Part of the manager’s job description is to retain the (better part of the) staff. Long-term staff accrue intimacy with the organization’s unique products and services; they are fluent in the local culture and know how to get things done. Naturally, the stars and even the solid players on the team are highly valued, especially by their direct manager whose personal success they most directly impact.
When one of those people comes into your office, closes the door and announces that s/he has decided to leave the team, shock and panic can be the automatic response. The sympathetic nervous system (fight/flight/freeze) is yelling inside your head, “We’re screwed.” You feign composure and then you proceed, on the spot, to try and rescue yourself and your team by changing the employee’s mind. If you have been asleep or disinterested in personal (not personnel) management, this is the first time you have ever asked the person what would bring her true job satisfaction.
If, instead, you have practiced personal management all along, you are not really surprised. Though you could never have predicted the exact timing, you knew this moment was becoming because you, like the employee, appreciate that most of the professional development available to this person in this job has already been realized.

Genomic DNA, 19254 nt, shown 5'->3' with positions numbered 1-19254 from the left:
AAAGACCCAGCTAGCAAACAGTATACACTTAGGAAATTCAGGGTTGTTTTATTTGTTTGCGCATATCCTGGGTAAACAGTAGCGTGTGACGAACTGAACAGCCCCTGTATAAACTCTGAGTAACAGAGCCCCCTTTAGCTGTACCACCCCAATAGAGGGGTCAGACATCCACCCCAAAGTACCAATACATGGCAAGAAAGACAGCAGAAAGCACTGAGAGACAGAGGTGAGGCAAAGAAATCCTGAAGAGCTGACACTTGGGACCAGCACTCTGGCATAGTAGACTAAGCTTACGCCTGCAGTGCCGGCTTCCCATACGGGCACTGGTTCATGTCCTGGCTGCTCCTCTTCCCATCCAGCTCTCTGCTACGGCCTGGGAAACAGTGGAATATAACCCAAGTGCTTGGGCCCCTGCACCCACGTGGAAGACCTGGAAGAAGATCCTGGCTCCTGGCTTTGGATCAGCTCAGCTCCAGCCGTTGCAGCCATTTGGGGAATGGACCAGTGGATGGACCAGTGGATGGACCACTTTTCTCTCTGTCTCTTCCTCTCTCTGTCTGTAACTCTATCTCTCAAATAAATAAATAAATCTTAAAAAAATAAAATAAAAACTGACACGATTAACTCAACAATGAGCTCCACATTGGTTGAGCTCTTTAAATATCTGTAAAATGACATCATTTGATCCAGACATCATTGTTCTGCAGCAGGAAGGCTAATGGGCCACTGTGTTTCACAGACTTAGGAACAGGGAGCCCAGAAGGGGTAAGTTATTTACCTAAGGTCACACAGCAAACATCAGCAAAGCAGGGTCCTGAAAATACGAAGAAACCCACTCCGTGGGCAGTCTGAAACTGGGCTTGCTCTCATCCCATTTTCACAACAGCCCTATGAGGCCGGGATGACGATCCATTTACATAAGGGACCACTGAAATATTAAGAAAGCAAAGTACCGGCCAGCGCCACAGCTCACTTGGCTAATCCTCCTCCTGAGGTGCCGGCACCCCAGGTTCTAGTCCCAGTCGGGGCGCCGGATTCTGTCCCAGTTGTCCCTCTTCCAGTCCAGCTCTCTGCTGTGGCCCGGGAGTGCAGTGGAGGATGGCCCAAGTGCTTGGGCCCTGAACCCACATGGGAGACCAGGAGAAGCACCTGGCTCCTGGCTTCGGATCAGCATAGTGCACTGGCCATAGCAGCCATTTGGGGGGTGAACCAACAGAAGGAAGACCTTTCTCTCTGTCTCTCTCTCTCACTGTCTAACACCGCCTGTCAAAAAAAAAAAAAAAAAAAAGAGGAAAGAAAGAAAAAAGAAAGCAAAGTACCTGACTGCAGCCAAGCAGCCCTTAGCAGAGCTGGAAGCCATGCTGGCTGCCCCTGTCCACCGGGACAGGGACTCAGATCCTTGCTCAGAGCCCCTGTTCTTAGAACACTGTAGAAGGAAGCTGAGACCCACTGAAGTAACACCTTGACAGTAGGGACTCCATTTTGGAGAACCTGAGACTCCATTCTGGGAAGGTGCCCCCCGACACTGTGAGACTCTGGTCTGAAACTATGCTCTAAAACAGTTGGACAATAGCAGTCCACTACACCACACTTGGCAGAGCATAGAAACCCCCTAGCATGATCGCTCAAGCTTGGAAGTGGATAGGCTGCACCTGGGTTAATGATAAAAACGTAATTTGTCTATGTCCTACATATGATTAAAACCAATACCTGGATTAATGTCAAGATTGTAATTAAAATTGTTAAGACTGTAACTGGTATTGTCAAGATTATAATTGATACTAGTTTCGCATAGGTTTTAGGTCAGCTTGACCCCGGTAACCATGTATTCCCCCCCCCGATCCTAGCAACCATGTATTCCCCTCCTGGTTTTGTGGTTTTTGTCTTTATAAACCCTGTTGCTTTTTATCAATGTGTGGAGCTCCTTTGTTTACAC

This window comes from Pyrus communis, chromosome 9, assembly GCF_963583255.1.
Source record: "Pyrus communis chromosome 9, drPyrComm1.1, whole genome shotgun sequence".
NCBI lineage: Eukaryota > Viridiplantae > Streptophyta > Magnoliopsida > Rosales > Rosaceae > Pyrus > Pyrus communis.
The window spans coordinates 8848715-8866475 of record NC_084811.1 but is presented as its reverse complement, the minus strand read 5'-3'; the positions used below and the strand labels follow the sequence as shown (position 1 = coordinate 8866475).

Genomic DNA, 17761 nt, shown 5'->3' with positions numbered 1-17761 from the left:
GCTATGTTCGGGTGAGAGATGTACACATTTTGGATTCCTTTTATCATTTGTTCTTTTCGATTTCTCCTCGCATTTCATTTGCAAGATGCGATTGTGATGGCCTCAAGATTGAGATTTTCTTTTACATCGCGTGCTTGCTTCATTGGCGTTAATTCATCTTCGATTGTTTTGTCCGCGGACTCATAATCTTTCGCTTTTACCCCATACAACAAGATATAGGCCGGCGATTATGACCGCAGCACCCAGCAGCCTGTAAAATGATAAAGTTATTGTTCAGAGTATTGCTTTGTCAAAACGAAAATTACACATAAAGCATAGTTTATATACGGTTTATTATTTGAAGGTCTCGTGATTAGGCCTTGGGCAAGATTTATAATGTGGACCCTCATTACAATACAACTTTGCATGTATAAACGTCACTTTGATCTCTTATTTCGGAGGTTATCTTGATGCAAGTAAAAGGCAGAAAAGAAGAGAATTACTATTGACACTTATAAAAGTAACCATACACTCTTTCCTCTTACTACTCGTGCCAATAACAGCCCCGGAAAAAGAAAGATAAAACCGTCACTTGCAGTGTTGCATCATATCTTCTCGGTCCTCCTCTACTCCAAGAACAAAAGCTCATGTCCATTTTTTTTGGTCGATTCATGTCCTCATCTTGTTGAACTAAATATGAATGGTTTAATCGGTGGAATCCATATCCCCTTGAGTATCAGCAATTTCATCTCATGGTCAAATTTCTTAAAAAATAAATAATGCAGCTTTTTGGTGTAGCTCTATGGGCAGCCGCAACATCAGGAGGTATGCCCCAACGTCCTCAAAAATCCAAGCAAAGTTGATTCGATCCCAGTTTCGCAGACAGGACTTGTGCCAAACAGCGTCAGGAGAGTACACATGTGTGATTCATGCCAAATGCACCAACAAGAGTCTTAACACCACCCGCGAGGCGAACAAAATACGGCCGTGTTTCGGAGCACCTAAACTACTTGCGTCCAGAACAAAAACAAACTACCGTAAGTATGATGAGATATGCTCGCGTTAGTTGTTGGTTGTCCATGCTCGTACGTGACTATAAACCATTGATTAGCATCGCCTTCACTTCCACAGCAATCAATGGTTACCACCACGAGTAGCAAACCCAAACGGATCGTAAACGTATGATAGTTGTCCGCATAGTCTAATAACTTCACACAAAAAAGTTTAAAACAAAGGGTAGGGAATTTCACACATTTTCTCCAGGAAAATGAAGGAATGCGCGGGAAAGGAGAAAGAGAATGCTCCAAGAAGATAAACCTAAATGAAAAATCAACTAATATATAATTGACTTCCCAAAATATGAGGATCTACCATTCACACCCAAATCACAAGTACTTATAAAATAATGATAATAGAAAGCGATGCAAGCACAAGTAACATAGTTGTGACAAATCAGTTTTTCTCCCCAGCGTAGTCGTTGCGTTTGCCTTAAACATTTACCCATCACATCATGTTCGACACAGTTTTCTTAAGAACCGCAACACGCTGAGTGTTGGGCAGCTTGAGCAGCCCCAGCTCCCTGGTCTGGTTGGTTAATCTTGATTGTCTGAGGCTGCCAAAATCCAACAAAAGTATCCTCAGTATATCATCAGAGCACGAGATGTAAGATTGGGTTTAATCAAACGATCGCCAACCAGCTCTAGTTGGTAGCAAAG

Ethical employee retention is a continuous process and is not so arrogant to think that it possess an employee forever. The best employees are only passing through on their career journey. Pressure, persuasion and bribes at the last minute are disrespectful to the delicate discernment that brought the employee to this point. If you are successful at swaying her, you are not practicing retention, but detention. Detentions tend to be short and the employee leaves anyway.